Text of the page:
An interesting thing happened in Glendale, Arizona, last
week. In a 5-2 vote the city council eliminated the existing internal audit
department, instead opting for outside contractors to perform audits and establish an audit committee to oversee the operations.
Now, I have to admit, I don’t know a ton of the details. As
Will Rogers said, I only know what I read in the papers. But what I read paints
a fascinating picture.
At face value, some of what is being proposed does not seem
particularly egregious. In their article on the subject, the Arizona Republic quotes city officials as saying the move is intended to
strengthen accountability of city business. The audit committee will be comprised
of three council members and two city residents. Internal audit work will be
done by outside contractors with the intent of allowing “the city to perform
more complex audits.” And all of this is intended to be accomplished within the
However, a closer look should cause any good internal auditor
to give pause. As Richard Chambers noted earlier this week in his blog post on the subject, “The action is being promoted as a way to strengthen
accountability, but I fear it will have the opposite effect.”
The concerns start with the use of outside contractors to do
the work currently being completed by (soon-to-be-laid-off) internal audit
employees. As Richard went on to say, “What drives my concern most is that
outsourcing internal audit in the way envisioned in Glendale can undermine the
independent assurance that an internal audit function provides.” The city is
claiming that the same number of audits — more complex audits — can be
completed within the existing budget. We all recognize that the expertise for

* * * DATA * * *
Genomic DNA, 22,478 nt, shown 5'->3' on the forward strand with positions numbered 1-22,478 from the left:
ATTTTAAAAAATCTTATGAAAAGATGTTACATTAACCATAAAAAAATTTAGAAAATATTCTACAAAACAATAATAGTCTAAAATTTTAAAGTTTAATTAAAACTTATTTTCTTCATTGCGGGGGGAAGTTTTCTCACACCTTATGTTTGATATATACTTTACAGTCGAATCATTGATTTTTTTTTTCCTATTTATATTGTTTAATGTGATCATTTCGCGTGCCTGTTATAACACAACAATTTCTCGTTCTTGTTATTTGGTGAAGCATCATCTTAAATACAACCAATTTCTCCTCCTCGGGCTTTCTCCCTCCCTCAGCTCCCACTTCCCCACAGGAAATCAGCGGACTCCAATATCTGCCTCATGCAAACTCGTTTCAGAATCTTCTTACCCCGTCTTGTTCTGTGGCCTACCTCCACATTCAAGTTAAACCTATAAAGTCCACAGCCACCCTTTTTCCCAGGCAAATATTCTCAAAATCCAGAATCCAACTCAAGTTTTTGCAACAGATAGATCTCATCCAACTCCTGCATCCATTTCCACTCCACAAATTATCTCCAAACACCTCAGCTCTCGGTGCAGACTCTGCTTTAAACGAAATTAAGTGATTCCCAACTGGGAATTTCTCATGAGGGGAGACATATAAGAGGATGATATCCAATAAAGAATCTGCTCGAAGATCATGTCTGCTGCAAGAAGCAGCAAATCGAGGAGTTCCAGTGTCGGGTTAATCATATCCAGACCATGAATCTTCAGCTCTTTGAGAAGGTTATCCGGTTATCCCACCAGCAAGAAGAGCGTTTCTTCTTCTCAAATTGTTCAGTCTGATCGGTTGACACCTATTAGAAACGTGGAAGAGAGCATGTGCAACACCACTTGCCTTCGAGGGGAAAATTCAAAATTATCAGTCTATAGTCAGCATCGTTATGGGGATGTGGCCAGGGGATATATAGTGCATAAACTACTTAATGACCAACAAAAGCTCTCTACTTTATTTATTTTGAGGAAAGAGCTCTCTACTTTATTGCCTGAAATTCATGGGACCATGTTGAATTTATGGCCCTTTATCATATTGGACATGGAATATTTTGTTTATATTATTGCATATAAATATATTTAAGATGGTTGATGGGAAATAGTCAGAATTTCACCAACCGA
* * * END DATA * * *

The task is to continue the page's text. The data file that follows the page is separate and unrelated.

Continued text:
complexity does not come cheap, and I think it is a bit naïve to believe that
more, better work can be accomplished without additional cost.
The questions continue coming thick and fast (at least in my
mind) when the new audit committee is examined more closely. An audit
committee, in and of itself, is a good thing. However, when three-fifths of
that committee includes individuals who will often be the focus of internal
audits (as Glendale has proposed), independence is negatively impacted in a
In addition, there is evidence that city leadership does not
fully understand the crucial role an independent audit committee plays in providing
necessary oversight…or simply does not want such independent oversight. This is
based on the initial proposal for the audit committee, which also had “the city
manager and budget and finance director as voting members of the new committee.”
This is not independence, and it does not allow an internal audit department —
even an outsourced one — to function effectively.
But, the real eye-opener — the part of this process that
makes even the most casual observer sit up and take notice — relates to the
work that was being completed by the city’s existing internal audit department.
As noted in the article, the most recent audit — the one completed just before the
move to eliminate the existing internal audit department — pointed out that
“Mayor Jerry Weiers failed to properly document his Europe trip in a timely
manner.” (It should be noted that many in the public are raising various
questions about the trip, but internal audit only reported this specific issue.)